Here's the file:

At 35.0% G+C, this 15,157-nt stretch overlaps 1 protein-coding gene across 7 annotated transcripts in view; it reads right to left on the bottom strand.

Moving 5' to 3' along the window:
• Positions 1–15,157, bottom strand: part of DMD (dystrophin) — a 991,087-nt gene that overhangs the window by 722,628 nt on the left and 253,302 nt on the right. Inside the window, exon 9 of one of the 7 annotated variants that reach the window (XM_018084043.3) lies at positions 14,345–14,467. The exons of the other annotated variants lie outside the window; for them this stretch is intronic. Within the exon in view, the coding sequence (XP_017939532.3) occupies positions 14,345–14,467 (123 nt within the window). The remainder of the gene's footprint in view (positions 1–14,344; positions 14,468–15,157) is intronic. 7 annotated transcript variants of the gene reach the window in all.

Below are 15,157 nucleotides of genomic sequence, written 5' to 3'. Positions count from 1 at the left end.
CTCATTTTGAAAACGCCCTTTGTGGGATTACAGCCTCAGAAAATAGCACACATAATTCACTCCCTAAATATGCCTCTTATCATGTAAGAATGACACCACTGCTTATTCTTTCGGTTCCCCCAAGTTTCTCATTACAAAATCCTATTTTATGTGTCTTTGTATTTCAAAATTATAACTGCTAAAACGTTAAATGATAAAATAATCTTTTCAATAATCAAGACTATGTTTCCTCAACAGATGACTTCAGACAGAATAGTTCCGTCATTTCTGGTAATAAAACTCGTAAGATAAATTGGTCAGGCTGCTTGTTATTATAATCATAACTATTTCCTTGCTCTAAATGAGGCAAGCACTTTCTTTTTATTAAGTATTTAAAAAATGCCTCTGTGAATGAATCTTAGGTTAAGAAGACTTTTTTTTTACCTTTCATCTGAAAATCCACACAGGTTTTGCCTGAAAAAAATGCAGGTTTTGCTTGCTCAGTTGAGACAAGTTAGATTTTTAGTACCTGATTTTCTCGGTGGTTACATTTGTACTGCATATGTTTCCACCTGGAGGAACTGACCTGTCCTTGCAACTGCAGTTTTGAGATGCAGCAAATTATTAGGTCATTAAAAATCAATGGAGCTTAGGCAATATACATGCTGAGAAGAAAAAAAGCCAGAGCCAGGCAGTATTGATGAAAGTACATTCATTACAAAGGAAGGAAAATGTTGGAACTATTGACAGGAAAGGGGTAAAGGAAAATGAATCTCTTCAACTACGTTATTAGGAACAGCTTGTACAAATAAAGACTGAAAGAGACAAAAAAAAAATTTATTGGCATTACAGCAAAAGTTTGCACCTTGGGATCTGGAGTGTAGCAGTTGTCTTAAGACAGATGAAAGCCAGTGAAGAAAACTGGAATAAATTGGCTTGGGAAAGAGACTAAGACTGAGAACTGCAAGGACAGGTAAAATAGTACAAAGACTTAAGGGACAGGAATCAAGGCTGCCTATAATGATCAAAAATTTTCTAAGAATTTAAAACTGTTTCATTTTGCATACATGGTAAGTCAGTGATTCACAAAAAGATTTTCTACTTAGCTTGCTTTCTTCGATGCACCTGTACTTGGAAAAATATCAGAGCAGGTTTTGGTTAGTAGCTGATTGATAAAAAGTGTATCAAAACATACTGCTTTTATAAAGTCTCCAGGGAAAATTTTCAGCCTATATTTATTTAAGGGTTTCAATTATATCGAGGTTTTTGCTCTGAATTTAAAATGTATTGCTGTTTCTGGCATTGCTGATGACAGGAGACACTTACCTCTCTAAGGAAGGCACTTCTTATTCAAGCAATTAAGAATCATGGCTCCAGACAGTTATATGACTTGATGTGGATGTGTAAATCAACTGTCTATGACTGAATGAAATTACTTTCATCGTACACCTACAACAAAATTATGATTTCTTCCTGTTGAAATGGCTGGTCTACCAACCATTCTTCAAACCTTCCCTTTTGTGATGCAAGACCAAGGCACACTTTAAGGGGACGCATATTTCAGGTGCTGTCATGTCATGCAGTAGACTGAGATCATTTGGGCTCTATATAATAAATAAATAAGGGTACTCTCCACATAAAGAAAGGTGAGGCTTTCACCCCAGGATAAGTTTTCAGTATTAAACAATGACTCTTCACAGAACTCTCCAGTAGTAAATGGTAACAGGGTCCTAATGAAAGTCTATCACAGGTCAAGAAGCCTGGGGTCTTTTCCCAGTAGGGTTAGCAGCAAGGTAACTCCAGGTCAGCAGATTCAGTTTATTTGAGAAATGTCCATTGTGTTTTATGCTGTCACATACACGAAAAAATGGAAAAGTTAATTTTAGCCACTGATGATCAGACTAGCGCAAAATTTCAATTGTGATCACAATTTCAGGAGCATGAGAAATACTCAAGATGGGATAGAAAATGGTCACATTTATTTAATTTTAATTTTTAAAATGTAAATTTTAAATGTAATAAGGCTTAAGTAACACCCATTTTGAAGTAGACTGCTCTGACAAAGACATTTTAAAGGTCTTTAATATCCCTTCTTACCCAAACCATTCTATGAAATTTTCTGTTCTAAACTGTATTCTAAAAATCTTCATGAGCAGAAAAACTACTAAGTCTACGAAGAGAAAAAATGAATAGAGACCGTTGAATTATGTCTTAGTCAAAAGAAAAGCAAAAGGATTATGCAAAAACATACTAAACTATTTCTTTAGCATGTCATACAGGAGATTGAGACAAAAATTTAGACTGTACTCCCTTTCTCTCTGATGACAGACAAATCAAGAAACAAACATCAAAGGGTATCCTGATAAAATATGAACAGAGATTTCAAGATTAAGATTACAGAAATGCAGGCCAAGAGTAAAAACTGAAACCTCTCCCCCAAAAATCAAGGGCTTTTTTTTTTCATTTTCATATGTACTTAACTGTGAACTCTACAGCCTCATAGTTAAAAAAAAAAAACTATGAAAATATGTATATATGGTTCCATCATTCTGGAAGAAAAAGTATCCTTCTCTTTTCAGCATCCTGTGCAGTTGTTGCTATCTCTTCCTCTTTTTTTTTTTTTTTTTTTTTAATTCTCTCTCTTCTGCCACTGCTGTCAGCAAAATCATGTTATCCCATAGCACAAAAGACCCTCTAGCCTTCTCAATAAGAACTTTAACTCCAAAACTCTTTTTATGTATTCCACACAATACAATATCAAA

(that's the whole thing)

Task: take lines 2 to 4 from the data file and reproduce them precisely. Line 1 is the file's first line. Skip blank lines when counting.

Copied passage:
Moving 5' to 3' along the window:
• Positions 1–15,157, bottom strand: part of DMD (dystrophin) — a 991,087-nt gene that overhangs the window by 722,628 nt on the left and 253,302 nt on the right. Inside the window, exon 9 of one of the 7 annotated variants that reach the window (XM_018084043.3) lies at positions 14,345–14,467. The exons of the other annotated variants lie outside the window; for them this stretch is intronic. Within the exon in view, the coding sequence (XP_017939532.3) occupies positions 14,345–14,467 (123 nt within the window). The remainder of the gene's footprint in view (positions 1–14,344; positions 14,468–15,157) is intronic. 7 annotated transcript variants of the gene reach the window in all.

Below are 15,157 nucleotides of genomic sequence, written 5' to 3'. Positions count from 1 at the left end.